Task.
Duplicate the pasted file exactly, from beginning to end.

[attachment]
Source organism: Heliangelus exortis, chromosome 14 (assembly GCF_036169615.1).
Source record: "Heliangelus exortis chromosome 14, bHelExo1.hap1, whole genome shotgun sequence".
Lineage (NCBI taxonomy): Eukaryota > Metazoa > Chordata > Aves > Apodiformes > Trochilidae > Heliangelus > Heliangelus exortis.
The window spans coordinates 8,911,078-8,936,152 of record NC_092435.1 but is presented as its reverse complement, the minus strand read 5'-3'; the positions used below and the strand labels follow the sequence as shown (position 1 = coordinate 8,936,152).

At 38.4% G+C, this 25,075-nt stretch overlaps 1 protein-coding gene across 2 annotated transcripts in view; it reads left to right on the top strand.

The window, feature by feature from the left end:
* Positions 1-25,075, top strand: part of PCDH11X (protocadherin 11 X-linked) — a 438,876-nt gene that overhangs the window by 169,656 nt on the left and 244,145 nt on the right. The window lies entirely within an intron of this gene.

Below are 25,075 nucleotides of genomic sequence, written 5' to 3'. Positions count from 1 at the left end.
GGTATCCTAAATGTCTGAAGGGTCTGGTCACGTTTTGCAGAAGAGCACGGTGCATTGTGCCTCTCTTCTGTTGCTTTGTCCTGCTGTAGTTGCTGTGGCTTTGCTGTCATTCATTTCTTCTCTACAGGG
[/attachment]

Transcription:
Source organism: Heliangelus exortis, chromosome 14 (assembly GCF_036169615.1).
Source record: "Heliangelus exortis chromosome 14, bHelExo1.hap1, whole genome shotgun sequence".
Lineage (NCBI taxonomy): Eukaryota > Metazoa > Chordata > Aves > Apodiformes > Trochilidae > Heliangelus > Heliangelus exortis.
The window spans coordinates 8,911,078-8,936,152 of record NC_092435.1 but is presented as its reverse complement, the minus strand read 5'-3'; the positions used below and the strand labels follow the sequence as shown (position 1 = coordinate 8,936,152).

At 38.4% G+C, this 25,075-nt stretch overlaps 1 protein-coding gene across 2 annotated transcripts in view; it reads left to right on the top strand.

The window, feature by feature from the left end:
* Positions 1-25,075, top strand: part of PCDH11X (protocadherin 11 X-linked) — a 438,876-nt gene that overhangs the window by 169,656 nt on the left and 244,145 nt on the right. The window lies entirely within an intron of this gene.

Below are 25,075 nucleotides of genomic sequence, written 5' to 3'. Positions count from 1 at the left end.
GGTATCCTAAATGTCTGAAGGGTCTGGTCACGTTTTGCAGAAGAGCACGGTGCATTGTGCCTCTCTTCTGTTGCTTTGTCCTGCTGTAGTTGCTGTGGCTTTGCTGTCATTCATTTCTTCTCTACAGGG